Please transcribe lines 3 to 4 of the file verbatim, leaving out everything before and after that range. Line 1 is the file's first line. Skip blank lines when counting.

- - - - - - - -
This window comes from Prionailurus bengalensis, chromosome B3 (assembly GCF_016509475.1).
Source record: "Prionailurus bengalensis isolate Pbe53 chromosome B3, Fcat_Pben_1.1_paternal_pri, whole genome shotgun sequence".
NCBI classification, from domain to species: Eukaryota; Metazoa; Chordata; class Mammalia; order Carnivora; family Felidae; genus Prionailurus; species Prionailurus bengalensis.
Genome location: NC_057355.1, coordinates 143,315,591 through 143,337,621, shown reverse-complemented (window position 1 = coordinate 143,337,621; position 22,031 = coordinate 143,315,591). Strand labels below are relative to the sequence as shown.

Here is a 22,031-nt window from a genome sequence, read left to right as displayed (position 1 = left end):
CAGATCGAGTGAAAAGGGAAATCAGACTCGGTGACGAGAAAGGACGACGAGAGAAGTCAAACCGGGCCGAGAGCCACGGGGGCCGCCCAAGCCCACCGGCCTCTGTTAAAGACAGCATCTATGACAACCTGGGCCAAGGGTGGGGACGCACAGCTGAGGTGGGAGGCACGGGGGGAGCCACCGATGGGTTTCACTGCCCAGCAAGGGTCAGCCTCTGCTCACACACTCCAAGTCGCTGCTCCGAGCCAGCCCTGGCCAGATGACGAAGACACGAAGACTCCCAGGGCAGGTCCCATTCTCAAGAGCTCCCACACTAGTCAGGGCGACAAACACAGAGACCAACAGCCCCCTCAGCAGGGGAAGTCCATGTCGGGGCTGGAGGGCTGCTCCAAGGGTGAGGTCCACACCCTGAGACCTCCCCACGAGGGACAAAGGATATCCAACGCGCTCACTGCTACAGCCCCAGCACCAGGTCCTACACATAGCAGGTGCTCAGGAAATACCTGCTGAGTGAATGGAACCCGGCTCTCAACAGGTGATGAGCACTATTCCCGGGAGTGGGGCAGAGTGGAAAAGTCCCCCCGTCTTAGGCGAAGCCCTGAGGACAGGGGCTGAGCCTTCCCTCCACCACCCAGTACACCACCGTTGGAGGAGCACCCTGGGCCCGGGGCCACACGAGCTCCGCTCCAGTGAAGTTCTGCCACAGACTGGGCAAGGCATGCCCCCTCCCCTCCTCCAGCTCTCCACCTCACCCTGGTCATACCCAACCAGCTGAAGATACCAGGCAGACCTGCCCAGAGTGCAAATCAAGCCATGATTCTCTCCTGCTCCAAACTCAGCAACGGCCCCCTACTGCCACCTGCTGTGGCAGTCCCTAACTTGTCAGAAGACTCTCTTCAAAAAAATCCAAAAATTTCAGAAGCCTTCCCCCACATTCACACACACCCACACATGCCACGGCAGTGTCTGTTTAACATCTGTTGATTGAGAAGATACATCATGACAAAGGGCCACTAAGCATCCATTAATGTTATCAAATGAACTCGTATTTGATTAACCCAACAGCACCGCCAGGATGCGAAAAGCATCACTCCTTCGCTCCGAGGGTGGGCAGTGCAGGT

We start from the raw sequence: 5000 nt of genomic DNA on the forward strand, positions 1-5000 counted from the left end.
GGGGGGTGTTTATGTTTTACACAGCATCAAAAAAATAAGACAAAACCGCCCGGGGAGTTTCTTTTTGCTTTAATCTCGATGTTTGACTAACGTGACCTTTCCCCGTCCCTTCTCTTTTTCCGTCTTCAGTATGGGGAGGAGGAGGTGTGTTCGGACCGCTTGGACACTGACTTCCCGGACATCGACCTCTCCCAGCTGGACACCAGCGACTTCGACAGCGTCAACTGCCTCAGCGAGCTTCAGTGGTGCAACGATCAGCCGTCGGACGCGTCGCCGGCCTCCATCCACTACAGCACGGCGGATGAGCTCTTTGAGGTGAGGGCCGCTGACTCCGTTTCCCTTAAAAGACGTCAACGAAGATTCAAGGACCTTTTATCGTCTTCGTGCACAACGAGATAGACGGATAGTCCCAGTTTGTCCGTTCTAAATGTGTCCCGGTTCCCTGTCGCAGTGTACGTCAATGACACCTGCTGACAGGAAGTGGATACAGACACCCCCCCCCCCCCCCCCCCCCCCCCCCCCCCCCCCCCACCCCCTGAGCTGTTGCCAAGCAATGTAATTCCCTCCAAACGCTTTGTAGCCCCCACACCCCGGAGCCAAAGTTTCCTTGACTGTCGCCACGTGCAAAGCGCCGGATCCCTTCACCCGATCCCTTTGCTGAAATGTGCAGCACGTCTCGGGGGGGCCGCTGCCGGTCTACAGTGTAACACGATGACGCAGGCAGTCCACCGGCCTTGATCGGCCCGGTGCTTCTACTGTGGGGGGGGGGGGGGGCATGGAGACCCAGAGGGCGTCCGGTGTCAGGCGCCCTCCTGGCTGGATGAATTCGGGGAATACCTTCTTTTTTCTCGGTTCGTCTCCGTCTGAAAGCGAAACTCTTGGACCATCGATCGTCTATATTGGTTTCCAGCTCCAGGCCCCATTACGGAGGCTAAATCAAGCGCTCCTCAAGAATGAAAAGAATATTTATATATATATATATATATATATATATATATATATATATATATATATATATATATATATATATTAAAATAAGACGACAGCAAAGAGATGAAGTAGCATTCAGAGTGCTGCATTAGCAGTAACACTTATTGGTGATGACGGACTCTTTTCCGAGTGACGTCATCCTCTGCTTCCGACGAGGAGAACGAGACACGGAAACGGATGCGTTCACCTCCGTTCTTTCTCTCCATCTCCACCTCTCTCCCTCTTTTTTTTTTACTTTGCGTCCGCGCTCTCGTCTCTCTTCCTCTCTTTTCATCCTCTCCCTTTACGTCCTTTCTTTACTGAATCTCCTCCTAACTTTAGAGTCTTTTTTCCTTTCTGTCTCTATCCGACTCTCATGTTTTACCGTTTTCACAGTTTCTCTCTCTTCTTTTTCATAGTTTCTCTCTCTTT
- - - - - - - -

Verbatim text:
NCBI classification, from domain to species: Eukaryota; Metazoa; Chordata; class Mammalia; order Carnivora; family Felidae; genus Prionailurus; species Prionailurus bengalensis.
Genome location: NC_057355.1, coordinates 143,315,591 through 143,337,621, shown reverse-complemented (window position 1 = coordinate 143,337,621; position 22,031 = coordinate 143,315,591). Strand labels below are relative to the sequence as shown.